Protecting landscapes, flood plains, wetlands, and forests is actually a cost-effective approach, say, to flood control and water supply protection, given substantial reductions in storage or treatment costs in favor of the natural filtration processes of these ecosystems.
A study of 27 water suppliers conducted by the Trust for Public Lands and the American Water Works Association in 2002 found that more forest cover means lower treatment costs. For every 10 percent increase in forest cover in the source water area, treatment and chemical costs decreased approximately 20 percent. Moreover, approximately 50 to 55 percent of the variation of treatment costs can be explained by the percentage of forest cover in the source area.
These community-based initiatives often address practical, economic concerns in the course of pursuing conservation goals. In August almost 70 percent of Missouri voters approved a renewal of one-tenth-of-one percent sales tax to support state parks and soil and water conservation with a provision that the tax be placed on the ballot for renewal every 10 years thereafter. According to the Missouri Parks Association, the electorate has supported this same proposal in 1984, 1988, and 1996 by margins of 2 to 1.
This ballot initiative generates annual income in the neighborhood of $82 million, split evenly between the state parks system and soil and water conservation.
Missouri's parks-and-soils tax may be one of the few projects that earned the backing of both the Sierra Club and the Farm Bureau! It also drew the support of multiple constituencies -- campers, hikers, birders, hunters, but also local chambers of commerce, farmers, and agri-business. Parks are economic engines for recreation and tourism in many rural communities, and Missouri was one of the worst states in the Union in terms of soil erosion, a clear threat to agricultural yield and water quality.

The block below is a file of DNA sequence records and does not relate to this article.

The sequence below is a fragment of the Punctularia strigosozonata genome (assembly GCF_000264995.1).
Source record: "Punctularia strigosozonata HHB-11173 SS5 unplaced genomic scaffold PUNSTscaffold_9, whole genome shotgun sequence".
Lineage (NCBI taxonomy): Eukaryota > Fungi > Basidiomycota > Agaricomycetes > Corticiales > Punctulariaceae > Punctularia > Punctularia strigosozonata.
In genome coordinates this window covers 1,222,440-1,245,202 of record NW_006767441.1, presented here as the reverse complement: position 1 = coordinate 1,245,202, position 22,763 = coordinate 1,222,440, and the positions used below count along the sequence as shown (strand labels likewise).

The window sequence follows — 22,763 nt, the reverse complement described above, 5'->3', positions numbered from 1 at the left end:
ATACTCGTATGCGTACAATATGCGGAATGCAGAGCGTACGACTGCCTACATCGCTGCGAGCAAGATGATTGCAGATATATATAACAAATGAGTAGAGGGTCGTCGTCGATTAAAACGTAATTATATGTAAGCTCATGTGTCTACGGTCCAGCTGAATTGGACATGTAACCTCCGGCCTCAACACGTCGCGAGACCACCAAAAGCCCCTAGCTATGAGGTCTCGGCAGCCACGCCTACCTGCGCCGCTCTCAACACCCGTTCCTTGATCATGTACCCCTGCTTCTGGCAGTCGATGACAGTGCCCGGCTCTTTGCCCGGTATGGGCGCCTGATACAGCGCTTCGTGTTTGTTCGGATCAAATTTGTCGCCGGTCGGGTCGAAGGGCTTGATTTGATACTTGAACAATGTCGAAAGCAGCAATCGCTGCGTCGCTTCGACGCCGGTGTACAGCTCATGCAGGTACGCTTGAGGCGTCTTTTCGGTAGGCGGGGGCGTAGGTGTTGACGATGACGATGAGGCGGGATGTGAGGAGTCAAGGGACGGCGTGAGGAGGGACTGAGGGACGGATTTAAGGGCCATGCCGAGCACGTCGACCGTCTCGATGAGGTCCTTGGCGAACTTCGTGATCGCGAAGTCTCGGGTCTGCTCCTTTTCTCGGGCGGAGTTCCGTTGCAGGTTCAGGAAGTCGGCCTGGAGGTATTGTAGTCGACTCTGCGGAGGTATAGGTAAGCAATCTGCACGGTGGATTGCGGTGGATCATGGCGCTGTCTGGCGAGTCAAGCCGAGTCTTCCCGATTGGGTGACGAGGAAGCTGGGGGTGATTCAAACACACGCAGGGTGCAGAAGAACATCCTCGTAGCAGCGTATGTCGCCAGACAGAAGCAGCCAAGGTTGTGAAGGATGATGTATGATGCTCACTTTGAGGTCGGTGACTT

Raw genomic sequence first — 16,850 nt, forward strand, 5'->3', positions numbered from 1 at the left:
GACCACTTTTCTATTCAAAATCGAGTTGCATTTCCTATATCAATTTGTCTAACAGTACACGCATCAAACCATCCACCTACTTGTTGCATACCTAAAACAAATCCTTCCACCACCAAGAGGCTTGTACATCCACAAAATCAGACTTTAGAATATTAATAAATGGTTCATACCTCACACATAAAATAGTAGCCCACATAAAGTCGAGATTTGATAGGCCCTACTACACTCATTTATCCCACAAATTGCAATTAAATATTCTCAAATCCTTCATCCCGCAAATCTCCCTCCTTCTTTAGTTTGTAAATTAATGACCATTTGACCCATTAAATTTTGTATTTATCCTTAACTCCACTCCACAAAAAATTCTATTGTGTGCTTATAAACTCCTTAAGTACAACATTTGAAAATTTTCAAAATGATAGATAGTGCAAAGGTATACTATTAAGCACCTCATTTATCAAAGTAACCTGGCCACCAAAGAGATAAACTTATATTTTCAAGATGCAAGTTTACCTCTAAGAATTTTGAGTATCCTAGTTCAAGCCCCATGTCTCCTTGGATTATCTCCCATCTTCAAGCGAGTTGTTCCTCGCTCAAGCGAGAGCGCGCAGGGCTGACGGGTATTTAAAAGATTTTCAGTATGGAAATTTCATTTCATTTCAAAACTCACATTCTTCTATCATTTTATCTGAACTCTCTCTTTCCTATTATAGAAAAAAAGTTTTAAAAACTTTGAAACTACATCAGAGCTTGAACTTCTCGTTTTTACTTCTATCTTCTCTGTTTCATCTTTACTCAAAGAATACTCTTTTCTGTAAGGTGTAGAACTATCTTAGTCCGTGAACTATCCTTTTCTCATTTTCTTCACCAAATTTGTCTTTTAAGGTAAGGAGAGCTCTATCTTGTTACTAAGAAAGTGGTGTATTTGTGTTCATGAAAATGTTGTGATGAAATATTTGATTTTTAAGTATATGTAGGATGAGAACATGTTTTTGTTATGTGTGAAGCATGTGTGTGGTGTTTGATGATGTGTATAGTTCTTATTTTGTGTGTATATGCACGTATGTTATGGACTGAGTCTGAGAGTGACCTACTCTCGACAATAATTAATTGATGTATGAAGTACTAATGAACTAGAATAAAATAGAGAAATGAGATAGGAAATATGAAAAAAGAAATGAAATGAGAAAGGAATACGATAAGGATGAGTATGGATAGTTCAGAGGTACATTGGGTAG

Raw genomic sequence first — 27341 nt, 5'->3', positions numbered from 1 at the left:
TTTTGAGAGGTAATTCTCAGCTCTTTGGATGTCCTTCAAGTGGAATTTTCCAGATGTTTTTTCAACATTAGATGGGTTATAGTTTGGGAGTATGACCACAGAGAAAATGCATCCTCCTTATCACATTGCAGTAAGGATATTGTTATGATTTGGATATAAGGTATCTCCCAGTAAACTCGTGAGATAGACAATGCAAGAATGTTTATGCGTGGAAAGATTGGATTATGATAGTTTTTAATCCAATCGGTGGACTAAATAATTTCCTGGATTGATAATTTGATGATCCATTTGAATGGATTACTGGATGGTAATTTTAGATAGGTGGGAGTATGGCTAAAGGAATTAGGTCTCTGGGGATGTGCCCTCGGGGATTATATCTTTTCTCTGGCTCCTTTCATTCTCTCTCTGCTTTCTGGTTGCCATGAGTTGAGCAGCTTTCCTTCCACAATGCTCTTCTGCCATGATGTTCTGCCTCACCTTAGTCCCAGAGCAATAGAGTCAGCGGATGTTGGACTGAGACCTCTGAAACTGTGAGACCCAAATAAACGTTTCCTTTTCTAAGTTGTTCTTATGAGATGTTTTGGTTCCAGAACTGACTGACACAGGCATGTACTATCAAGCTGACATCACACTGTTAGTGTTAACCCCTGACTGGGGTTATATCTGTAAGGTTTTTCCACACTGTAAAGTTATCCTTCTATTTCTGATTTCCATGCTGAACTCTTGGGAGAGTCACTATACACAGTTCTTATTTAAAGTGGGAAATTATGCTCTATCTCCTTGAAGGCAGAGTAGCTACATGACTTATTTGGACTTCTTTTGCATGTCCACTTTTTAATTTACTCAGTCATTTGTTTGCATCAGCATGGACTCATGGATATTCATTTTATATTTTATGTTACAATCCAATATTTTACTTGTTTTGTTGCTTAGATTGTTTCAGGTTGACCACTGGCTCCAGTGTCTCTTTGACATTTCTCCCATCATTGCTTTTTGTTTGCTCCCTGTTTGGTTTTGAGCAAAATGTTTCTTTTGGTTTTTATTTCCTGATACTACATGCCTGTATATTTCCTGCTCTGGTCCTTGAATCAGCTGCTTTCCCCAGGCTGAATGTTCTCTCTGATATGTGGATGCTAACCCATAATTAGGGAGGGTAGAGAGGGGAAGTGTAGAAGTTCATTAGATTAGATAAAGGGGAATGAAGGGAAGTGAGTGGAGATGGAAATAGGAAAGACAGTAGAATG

TO RECOGNIZE THIS OVERWHELMING, grassroots trend is not to endorse every expenditure of public money or assumption of debt. But it is a valid indicator that Americans, whatever ambivalence they show towards federal environmental laws and programs, are decidedly pro-conservation.
Grassroots conservation affirms the nation's articulated, federal system, the principle of subsidiarity, and the voters' appreciation of the role of state and local governments in dealing with matters close to home. It treats the protection of local landscapes and watersheds as the responsibility of multiple levels of government and not the exclusive preoccupation of Washington.
Free-market environmentalists would prefer that land conservation be undertaken by non-governmental actors such as land trusts or conservancies. The growth in private land trusts has been impressive. According to the Land Trust Alliance, there are over 1,600 land trusts in the United States which have protected approximately 11.9 million acres. (These are the latest figures, not yet posted on the Alliance's website). While such private initiative is always to be preferred and encouraged, state and local action in protecting land through acquisition or conservation easements has certain attractions.
First, it is preferable to regulation or overly prescriptive land-use controls. Land purchases, especially those exercised without recourse to eminent domain, embody the freedom and flexibility of a market transaction and the protection of property rights. The Nature Conservancy, the world's largest conservation organization, used to have an old marketing slogan: "We protect the environment the old-fashioned way. We buy it." State and local ballot initiatives partake of that spirit.
State and local initiatives, nurtured and sustained by smaller political jurisdictions close to home, are more likely to express organic community values than the gargantuan federal government ever could.
Federalism and the principle of subsidiarity, assign responsibility to the appropriate level of government. Interstate air pollution is rightfully a federal concern. Groundwater protection is probably not. And state and local governments should not be overshadowed by an over-extended, dysfunctional federal government.